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Acute abdomen approach to managment-hazem

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Approach to initial assessment; resusscitation; and managment of acute abdominal pain

Approach to initial assessment; resusscitation; and managment of acute abdominal pain

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  • 1. ACUTE ABDOMEN MANAGEMENT APPROACH DR.M.HAZEM EL-FOLL FRCS-(UK) Consultant General and Laparoscopic Surgery
  • 2. Acute Abdomen Definition And Epidemiology  Undiagnosed Abdominal Pain of less than 7-10 days duration.  Abdomino-thoracic Trauma is excluded from this definition.  It accounts for 5-10% of ER visits  It accounts for 1% of all hospital admission.  Most Patients-(70-75%) Discharged after ER Evaluation.  Only 7-10% of Patients will Require Urgent Surgery for Life-Threatening Conditions.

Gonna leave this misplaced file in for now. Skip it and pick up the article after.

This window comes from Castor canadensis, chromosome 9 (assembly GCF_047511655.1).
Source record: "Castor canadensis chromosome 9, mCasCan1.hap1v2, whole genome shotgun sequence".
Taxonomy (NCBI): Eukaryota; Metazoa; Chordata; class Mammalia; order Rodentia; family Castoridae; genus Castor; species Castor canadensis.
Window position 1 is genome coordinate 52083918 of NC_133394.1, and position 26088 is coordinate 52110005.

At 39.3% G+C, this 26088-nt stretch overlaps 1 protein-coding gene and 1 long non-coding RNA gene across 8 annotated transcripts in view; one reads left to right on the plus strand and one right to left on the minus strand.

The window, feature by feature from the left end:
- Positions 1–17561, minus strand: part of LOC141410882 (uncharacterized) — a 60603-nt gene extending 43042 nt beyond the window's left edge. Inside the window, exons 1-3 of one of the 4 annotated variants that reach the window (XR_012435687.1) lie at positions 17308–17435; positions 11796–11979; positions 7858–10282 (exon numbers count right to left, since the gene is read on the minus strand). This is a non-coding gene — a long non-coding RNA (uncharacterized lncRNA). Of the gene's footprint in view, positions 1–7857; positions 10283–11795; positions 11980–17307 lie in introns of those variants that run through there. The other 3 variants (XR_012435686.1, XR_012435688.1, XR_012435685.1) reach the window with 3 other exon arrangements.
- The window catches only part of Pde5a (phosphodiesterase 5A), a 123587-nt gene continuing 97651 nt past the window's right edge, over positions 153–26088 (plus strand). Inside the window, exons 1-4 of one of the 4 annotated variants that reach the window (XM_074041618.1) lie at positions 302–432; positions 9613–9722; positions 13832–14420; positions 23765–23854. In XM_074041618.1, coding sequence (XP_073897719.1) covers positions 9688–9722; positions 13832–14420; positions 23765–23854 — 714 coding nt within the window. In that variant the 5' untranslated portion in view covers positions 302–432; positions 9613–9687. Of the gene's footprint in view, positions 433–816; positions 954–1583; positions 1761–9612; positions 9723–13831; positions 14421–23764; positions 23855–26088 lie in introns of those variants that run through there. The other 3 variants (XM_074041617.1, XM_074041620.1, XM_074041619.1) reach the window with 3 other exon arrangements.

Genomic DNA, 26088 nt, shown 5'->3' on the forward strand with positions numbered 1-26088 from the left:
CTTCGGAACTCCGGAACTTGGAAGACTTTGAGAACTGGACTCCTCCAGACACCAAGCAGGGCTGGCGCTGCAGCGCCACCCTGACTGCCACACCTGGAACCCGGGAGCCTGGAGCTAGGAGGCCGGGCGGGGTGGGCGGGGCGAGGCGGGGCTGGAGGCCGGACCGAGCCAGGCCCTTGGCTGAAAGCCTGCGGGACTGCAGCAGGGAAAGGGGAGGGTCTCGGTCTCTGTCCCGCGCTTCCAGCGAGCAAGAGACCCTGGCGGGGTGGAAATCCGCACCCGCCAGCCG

• 3. SURGICAL CAUSES—SURGICAL ABDOMEN MEDICAL CAUSES---NON-SURGICAL ABDOMEN Acute Abdominal pain
  • 4. Etio-Pathological Classification:- Inflammatory/Infective • Acute Cholecystitis • Liver Abscess • Acute Pancreatitis • Inflammatory Bowel Disease • Acute Appendicitis • Acute Diverticulitis • Meckle's Diverticulitis • PID-(Salpingitis)/Tubo- ovarian abscess. • UTI-Acute Pyelonephritis/Acute Cystitis Perforation • Perforated Peptic Ulcer Disease • Perforated Appendicitis/Cholecystiti s • Perforated Small Bowel • Esophageal Perforation • Perforated Colon • Aortic Dissection
  • 5. Etio-Pathological Classification Obstruction Infarction  Thrombo-embolic diseases • Acute Intestinal Ischemia • Renal Infarction • Splenic Infarction  GIT-Volvulus  Omental Torsion  Intussusception  Torsion ovarian cyst/sub-serous fibroid  Intestinal Obstruction  Biliary Colic  Renal Colic
  • 6. Etio-Pathological Classification Spontaneous intra-peritoneal bleeding Rupture AAA. Rupture visceral A.Aneurysms in mesenteric; hepatic and renal arteries. Rupture pathologically enlarged spleen Rupture Hepatic Tumor. Gynecological causes:- • Ruptured Ectopic pregnancy • Ruptured Ovarian Cyst • Ruptured Graffian's follicles( mid-cycle) • Ruptured Endometriosis.